The State Department is planning to spend $400,000 in taxpayer funds to buy a sculpture for the new American embassy being built in Islamabad, Pakistan, according to contracting records.
The work, by noted American artist John Baldessari, depicts a life-size white camel made of fiberglass staring in puzzlement at the eye of an oversize shiny needle — a not-so-subtle play on the New Testament phrase about the difficulty the wealthy have in entering the kingdom of heaven.
Officials explained the decision to purchase the piece of art, titled "Camel Contemplating Needle," in a four-page document justifying a "sole source" procurement. "This artist's product is uniquely qualified," the document explains. "Public art which will be presented in the new embassy should reflect the values of a predominantly Islamist country," it says. (Like the Bible, the Qur'an uses the metaphor of a camel passing through the eye of a needle.)
To emphasize Baldassari's fame, the contracting officials pulled a section from Wikipedia. "John Anthony Baldessari (born June 17, 1931) is an American conceptual artist known for his work featuring found photography and appropriated images."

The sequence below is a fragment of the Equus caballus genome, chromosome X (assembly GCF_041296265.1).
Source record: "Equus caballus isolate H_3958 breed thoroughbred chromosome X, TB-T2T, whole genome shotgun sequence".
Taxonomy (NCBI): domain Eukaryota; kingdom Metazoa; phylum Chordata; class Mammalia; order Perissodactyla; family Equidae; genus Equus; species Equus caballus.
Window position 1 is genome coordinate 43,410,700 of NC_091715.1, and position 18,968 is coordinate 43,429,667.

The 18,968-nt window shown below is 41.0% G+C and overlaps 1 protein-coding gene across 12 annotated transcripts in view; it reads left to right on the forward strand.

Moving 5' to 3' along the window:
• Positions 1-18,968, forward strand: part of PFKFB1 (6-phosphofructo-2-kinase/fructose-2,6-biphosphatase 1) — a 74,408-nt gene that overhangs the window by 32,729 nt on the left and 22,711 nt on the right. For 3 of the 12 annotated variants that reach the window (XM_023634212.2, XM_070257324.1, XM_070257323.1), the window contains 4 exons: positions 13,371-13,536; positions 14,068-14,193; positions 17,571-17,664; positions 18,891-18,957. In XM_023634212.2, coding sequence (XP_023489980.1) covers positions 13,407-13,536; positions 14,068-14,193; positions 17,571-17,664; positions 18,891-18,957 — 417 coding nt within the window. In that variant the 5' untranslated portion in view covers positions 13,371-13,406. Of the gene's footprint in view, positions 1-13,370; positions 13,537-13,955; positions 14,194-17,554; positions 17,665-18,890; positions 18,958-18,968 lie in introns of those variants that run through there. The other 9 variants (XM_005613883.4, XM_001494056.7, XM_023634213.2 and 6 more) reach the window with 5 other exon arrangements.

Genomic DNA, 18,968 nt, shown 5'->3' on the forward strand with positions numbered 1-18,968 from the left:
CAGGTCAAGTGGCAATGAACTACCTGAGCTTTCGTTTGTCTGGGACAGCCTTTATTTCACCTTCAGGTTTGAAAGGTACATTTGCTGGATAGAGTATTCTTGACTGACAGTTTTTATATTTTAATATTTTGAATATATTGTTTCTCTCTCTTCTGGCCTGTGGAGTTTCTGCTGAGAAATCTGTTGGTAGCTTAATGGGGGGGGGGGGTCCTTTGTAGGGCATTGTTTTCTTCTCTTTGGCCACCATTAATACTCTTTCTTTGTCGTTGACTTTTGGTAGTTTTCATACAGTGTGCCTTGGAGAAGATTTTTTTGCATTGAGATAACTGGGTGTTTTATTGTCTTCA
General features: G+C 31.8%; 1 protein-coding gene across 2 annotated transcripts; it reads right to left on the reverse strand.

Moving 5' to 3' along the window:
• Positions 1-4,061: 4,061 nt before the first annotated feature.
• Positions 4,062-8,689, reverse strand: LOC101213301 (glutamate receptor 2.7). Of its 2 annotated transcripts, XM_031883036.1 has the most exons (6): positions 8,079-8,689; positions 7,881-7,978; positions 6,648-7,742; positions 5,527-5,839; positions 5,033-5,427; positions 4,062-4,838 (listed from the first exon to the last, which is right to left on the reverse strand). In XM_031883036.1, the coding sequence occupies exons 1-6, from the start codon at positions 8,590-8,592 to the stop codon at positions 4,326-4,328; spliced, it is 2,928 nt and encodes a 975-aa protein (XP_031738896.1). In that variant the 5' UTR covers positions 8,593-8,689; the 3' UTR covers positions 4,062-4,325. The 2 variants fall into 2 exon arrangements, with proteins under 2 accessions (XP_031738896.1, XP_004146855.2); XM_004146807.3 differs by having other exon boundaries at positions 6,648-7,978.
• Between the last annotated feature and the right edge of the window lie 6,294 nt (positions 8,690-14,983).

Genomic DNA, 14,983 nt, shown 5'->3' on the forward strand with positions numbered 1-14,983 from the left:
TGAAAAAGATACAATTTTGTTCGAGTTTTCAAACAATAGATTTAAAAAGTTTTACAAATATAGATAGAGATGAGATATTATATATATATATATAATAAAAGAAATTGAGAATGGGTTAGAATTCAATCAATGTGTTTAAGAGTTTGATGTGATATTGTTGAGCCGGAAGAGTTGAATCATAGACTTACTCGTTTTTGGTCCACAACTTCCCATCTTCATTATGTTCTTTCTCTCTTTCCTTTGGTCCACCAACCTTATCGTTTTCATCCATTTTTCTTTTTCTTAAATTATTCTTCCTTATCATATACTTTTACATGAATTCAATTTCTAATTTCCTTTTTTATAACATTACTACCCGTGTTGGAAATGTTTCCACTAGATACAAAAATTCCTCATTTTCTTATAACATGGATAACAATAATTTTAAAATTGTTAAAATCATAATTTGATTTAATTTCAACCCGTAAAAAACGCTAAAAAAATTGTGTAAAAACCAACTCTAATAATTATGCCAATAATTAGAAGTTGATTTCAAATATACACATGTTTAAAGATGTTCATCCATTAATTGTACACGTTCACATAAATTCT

In a statement, State Department press spokeswoman Christine Foushee said the proposed purchase comes from the department's "Office of Art in Embassies." In new construction projects, she said, a small part of the total funds, about 0.5%, is spent on art purchases.
Steven Beyer of Beyer Projects, the art dealer for the project, said the government reached out. "They approached us," he said in a phone interview. "We were, of course, quite surprised."
The $400,000 price tag "is actually a very a reduced price for this sculpture," he said. "There is an art market that makes these prices, and this is one of the most prominent American artists."
Another copy of "Camel Contemplating a Needle" is on display at Hall Wines in Napa Valley, Calif., and Beyer said that copy sold for far more then the State Department would pay.
He points out that while some Americans may find it frivolous for the government to pay for art, others will find it important. "It depends on what part of the public you are in," he said. "If you go to the museum and enjoy art and are moved by it, things cost what they cost."
To put the sculpture's price tag into a local perspective, the average yearly income in impoverished Pakistan is about $1,250 per year, according to the Agency for International Development.